Find

Can I do this:

where l'Hopital's rule is applied to the numerator only. Then reapply l'Hopital's rule again:

Lemme know if my divide and conquer approach with l'Hopital's rule is legit.

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- February 22nd 2011, 02:37 PMcrossbonel'Hopital's rule
Find

Can I do this:

where l'Hopital's rule is applied to the numerator only. Then reapply l'Hopital's rule again:

Lemme know if my divide and conquer approach with l'Hopital's rule is legit. - February 22nd 2011, 04:20 PMskeeter

the limit DNE - February 22nd 2011, 04:32 PMcrossbone
so divide and conquer with l'Hopital and reapplying it is not legal?

- February 22nd 2011, 06:18 PMskeeter
I would say not ... the original limit does not exist.

limit as x to 0 (x*log(x))/(log(1& #43;2x)) - Wolfram|Alpha - February 22nd 2011, 07:35 PMcrossbone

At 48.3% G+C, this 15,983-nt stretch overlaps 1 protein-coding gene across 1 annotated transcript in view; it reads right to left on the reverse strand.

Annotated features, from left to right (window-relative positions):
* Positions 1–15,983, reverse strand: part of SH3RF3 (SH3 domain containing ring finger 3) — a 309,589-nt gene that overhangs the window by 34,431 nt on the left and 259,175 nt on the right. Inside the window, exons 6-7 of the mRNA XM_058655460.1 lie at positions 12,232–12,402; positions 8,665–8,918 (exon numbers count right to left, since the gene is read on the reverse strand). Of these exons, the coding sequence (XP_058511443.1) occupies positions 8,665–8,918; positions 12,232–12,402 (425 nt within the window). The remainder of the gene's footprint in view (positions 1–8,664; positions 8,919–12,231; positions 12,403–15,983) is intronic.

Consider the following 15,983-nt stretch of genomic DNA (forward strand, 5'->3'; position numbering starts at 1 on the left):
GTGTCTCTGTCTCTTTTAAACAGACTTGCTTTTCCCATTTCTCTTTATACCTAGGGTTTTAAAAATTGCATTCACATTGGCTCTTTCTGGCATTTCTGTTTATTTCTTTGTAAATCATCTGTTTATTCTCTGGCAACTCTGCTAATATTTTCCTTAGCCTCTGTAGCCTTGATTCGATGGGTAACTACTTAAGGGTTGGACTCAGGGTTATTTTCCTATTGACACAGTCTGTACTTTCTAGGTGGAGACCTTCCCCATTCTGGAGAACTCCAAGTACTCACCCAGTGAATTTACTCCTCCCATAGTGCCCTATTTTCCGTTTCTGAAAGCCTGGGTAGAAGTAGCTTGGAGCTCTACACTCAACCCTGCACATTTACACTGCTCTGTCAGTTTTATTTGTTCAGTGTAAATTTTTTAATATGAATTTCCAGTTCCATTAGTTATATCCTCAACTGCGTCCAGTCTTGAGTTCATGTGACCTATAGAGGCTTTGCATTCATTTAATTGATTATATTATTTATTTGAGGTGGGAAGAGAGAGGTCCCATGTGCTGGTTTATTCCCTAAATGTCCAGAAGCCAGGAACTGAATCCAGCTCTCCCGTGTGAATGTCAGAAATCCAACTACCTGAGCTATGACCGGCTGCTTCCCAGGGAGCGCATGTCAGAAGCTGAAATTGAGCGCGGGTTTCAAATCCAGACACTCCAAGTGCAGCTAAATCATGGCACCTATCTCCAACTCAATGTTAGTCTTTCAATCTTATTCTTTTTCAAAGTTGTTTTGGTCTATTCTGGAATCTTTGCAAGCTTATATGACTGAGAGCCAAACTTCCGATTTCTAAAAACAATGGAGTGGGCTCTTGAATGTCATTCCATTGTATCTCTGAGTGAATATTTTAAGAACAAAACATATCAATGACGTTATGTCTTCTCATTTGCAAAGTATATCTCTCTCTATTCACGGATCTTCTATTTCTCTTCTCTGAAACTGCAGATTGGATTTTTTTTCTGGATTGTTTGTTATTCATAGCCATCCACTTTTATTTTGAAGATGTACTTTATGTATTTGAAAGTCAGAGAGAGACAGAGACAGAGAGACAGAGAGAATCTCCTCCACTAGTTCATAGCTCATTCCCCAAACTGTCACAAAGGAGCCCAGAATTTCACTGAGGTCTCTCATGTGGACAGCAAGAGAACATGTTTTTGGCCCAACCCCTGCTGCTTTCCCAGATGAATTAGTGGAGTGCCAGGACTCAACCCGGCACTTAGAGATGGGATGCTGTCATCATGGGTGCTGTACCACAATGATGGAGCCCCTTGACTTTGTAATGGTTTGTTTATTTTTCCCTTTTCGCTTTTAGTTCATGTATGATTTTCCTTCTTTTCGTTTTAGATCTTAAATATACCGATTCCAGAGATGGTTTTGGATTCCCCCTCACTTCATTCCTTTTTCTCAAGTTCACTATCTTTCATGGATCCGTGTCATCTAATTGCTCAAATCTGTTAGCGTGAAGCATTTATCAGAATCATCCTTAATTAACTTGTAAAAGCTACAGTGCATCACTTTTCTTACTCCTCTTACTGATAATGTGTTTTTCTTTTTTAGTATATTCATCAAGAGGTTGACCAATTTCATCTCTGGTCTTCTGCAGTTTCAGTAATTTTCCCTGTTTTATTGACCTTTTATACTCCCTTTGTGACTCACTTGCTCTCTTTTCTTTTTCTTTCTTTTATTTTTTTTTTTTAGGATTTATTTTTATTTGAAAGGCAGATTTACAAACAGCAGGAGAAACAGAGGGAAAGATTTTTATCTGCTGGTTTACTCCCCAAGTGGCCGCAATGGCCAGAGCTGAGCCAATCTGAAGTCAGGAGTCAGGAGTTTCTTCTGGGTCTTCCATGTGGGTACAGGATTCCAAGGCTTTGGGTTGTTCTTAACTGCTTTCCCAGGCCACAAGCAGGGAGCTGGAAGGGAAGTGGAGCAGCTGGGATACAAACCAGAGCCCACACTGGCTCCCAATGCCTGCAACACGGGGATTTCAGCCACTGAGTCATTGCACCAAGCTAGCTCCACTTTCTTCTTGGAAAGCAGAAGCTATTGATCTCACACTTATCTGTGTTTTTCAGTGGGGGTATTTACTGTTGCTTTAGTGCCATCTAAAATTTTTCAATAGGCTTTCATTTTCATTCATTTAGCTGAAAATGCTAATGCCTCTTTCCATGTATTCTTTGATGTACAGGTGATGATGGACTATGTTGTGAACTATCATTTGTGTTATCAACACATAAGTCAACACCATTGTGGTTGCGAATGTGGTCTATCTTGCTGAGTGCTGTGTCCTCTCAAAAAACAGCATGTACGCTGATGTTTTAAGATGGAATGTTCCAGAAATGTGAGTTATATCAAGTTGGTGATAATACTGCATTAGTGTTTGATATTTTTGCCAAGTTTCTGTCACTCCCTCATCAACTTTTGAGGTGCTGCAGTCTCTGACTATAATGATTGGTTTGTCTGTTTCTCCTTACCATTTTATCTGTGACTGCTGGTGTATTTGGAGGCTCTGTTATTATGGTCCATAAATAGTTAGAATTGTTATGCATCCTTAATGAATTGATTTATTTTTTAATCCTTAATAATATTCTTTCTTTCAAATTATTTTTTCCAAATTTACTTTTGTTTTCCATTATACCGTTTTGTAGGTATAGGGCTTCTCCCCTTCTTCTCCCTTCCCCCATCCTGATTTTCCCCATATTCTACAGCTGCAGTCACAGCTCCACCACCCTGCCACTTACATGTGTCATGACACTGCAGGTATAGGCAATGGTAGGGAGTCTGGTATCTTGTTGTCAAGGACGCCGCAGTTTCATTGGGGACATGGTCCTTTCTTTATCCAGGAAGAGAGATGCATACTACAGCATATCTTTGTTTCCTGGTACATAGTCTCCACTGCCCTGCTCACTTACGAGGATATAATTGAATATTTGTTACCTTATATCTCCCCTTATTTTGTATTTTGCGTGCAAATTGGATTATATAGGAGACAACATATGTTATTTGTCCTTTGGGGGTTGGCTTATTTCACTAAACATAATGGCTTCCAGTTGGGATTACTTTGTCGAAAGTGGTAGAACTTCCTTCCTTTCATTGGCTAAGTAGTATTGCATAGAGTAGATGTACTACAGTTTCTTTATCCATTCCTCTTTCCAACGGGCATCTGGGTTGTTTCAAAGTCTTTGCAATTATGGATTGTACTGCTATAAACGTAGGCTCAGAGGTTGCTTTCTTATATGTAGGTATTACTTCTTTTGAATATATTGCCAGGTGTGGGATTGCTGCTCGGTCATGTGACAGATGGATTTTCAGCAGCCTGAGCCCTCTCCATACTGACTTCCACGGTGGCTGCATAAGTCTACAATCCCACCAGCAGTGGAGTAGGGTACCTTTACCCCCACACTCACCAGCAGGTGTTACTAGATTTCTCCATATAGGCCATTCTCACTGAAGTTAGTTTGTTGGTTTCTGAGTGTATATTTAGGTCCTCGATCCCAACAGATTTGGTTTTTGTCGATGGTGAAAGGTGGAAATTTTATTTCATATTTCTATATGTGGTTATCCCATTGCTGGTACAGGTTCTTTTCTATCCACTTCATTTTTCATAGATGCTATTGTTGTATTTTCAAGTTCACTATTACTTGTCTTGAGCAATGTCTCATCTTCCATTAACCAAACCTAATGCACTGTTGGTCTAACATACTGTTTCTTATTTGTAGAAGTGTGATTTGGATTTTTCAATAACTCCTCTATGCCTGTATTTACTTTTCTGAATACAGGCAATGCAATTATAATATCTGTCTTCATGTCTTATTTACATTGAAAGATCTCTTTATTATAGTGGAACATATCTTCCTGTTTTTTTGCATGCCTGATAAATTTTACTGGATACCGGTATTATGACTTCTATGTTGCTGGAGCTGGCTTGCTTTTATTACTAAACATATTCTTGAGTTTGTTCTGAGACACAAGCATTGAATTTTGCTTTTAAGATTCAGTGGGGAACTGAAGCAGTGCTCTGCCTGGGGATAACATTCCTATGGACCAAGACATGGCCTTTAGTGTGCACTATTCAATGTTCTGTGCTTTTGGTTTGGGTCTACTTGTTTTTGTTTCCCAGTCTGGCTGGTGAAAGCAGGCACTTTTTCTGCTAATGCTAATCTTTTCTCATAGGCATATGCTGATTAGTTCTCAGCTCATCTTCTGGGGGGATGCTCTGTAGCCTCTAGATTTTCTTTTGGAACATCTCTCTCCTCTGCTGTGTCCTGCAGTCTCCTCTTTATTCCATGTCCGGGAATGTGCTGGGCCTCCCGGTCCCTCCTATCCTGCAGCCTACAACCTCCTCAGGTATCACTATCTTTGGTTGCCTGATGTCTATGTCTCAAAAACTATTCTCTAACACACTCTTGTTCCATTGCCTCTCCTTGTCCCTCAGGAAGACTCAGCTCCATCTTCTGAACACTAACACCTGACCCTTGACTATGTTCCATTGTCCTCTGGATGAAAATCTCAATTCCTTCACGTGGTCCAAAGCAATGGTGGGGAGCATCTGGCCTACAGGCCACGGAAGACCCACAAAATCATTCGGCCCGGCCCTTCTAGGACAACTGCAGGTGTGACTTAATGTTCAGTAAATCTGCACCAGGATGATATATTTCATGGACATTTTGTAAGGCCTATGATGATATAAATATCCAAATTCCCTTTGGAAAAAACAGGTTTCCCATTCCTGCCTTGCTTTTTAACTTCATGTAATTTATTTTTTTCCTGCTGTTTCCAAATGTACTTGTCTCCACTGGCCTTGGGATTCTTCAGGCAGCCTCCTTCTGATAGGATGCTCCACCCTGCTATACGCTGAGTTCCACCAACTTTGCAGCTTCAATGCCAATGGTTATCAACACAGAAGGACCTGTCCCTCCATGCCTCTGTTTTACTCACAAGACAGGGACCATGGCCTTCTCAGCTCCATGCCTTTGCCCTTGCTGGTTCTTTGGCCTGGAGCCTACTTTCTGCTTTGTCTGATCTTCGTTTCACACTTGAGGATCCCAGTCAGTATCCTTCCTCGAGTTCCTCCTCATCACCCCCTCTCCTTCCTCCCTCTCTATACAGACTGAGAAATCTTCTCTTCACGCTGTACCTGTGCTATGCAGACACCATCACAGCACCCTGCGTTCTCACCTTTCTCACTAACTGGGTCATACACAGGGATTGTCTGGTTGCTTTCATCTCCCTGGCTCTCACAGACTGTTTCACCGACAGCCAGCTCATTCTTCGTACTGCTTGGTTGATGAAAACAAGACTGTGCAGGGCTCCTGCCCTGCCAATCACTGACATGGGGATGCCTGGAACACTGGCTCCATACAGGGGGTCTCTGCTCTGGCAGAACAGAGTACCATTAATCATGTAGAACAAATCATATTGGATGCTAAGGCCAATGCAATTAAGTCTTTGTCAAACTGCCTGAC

Here's another problem:

- February 22nd 2011, 07:43 PMProve It
Rewrite it as , which is now of the form so you can now use L'Hospital's Rule...

- February 22nd 2011, 07:57 PMcrossbone
I knew that but this is what I got:

keep differentiating until a-n=b<0:

where

Is this right? - February 22nd 2011, 08:49 PMProve It
The derivative of is not .

You need to use the chain rule... - February 22nd 2011, 09:27 PMAllanCuz
What exactly does this approach violate? I'm looking at the rules for L`Hopitals and I don't quite see where this goes wrong, but it obviously does violate something: http://bradley.bradley.edu/~delgado/121/Lhopital.pdf

Any ideas? - February 22nd 2011, 10:01 PMFernandoRevilla

Right. With this, you prove

Quote:

Then reapply l'Hopital's rule again:

Lemme know if my divide and conquer approach with l'Hopital's rule is legit.

But now, you find:

Fernando Revilla - February 22nd 2011, 11:11 PMcrossbone